Having a congenital heart condition can often mean dealing with uncertainty, managing symptoms, having to go to hospital a lot and bringing up different feelings, concerns or worries at different times. It can affect families, friendships and relationships. It is especially important for you as a young adult to lead a healthy lifestyle, and your health condition can impact school, college or work.
Supporting our patients and their loved ones through their congenital heart condition and journey is very important to the Network. On this page you will find information on the range of support available to you. There are different services you can access, depending on how much support you need at a given time.
Our online 'digibook' helps you to find the right support. A digibook is an interactive document aimed at pointing you towards a large range of approved sources of information on topics that patients and families have told us they would find useful.
The Young People digibook contains information on the following areas:
- Hospital Admissions and Managing a Health Condition
- Emotional Health
- Families, Relationships & Friendships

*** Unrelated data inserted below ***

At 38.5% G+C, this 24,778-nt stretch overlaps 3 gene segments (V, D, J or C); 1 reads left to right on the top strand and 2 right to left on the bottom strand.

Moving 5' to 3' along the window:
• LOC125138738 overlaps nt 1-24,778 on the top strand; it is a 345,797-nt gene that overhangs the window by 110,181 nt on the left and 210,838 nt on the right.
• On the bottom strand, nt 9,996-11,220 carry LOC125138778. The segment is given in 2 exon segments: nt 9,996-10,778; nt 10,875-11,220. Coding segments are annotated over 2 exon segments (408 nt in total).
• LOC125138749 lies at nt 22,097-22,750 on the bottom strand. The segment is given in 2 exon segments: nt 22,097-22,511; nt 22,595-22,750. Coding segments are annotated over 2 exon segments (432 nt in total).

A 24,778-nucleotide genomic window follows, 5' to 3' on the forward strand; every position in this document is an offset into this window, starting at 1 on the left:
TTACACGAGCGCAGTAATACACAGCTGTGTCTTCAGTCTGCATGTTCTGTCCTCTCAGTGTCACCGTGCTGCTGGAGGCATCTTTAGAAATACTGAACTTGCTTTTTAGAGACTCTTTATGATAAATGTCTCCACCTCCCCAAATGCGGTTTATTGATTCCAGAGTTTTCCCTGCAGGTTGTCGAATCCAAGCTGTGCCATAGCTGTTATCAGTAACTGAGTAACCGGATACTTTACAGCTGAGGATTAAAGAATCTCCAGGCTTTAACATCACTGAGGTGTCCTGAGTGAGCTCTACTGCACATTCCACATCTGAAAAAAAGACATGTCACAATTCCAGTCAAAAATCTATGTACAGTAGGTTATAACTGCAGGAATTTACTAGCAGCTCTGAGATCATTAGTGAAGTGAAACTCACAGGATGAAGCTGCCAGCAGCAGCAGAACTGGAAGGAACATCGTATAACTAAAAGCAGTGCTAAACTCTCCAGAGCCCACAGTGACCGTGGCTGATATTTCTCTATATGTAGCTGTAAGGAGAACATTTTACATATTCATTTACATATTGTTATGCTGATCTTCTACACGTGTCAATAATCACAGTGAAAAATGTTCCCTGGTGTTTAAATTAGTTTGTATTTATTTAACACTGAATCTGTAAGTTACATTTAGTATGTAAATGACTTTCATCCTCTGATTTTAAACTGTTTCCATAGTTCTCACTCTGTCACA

- Work and Eduction
Within each topic area, there are three levels of support for you to consider:
LEVEL ONE SUPPORT IS ABOUT FINDING OUT MORE.
This section details many online resources that you can access at home, whenever you need to.
LEVEL TWO SUPPORT IS ABOUT TALKING TO SOMEONE.
This section details a range of local support groups and organisations that you can access if you feel you would like to speak to someone in person or by telephone, about your worries or concerns.
LEVEL THREE SUPPORT IS SPECIALIST SUPPORT.
This section details how you can access specialist support through a referral from your Consultant or CNS at University Hospitals Bristol NHS Foundation Trust.
Congenital Heart Disease Health Youth Workers
Youth at Heart employ two Youth Workers that support young people aged 13-24, and their families, living with congenital heart disease.
We hope you find these pages useful and would welcome any feedback on the 'digibooks' to Vanessa.Garratt@uhbw.nhs.uk